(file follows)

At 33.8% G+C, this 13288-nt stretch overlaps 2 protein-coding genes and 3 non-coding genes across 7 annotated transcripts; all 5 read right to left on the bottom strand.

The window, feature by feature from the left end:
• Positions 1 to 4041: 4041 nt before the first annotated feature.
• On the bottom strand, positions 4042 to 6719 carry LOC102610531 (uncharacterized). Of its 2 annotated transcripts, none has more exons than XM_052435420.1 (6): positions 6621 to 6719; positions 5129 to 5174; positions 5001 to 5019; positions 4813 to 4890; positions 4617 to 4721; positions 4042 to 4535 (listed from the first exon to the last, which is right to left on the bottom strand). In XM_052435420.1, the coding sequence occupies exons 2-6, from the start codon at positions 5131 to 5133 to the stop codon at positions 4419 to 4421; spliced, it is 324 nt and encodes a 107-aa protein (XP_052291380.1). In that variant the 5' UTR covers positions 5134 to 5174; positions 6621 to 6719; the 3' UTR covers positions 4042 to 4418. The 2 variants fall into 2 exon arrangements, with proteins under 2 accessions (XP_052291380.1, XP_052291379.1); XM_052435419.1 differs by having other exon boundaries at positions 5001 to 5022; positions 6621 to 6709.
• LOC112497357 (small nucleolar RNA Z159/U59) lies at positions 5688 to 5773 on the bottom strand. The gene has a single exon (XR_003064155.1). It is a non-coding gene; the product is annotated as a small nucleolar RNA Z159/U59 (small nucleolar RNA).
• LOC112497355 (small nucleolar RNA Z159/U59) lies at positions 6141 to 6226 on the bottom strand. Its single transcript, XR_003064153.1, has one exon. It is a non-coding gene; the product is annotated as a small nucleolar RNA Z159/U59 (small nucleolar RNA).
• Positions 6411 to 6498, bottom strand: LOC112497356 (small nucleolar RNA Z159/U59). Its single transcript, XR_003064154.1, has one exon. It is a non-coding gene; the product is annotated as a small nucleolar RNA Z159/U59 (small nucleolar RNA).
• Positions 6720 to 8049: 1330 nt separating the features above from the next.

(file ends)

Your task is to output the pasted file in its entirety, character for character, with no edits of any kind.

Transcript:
At 33.8% G+C, this 13288-nt stretch overlaps 2 protein-coding genes and 3 non-coding genes across 7 annotated transcripts; all 5 read right to left on the bottom strand.

The window, feature by feature from the left end:
• Positions 1 to 4041: 4041 nt before the first annotated feature.
• On the bottom strand, positions 4042 to 6719 carry LOC102610531 (uncharacterized). Of its 2 annotated transcripts, none has more exons than XM_052435420.1 (6): positions 6621 to 6719; positions 5129 to 5174; positions 5001 to 5019; positions 4813 to 4890; positions 4617 to 4721; positions 4042 to 4535 (listed from the first exon to the last, which is right to left on the bottom strand). In XM_052435420.1, the coding sequence occupies exons 2-6, from the start codon at positions 5131 to 5133 to the stop codon at positions 4419 to 4421; spliced, it is 324 nt and encodes a 107-aa protein (XP_052291380.1). In that variant the 5' UTR covers positions 5134 to 5174; positions 6621 to 6719; the 3' UTR covers positions 4042 to 4418. The 2 variants fall into 2 exon arrangements, with proteins under 2 accessions (XP_052291380.1, XP_052291379.1); XM_052435419.1 differs by having other exon boundaries at positions 5001 to 5022; positions 6621 to 6709.
• LOC112497357 (small nucleolar RNA Z159/U59) lies at positions 5688 to 5773 on the bottom strand. The gene has a single exon (XR_003064155.1). It is a non-coding gene; the product is annotated as a small nucleolar RNA Z159/U59 (small nucleolar RNA).
• LOC112497355 (small nucleolar RNA Z159/U59) lies at positions 6141 to 6226 on the bottom strand. Its single transcript, XR_003064153.1, has one exon. It is a non-coding gene; the product is annotated as a small nucleolar RNA Z159/U59 (small nucleolar RNA).
• Positions 6411 to 6498, bottom strand: LOC112497356 (small nucleolar RNA Z159/U59). Its single transcript, XR_003064154.1, has one exon. It is a non-coding gene; the product is annotated as a small nucleolar RNA Z159/U59 (small nucleolar RNA).
• Positions 6720 to 8049: 1330 nt separating the features above from the next.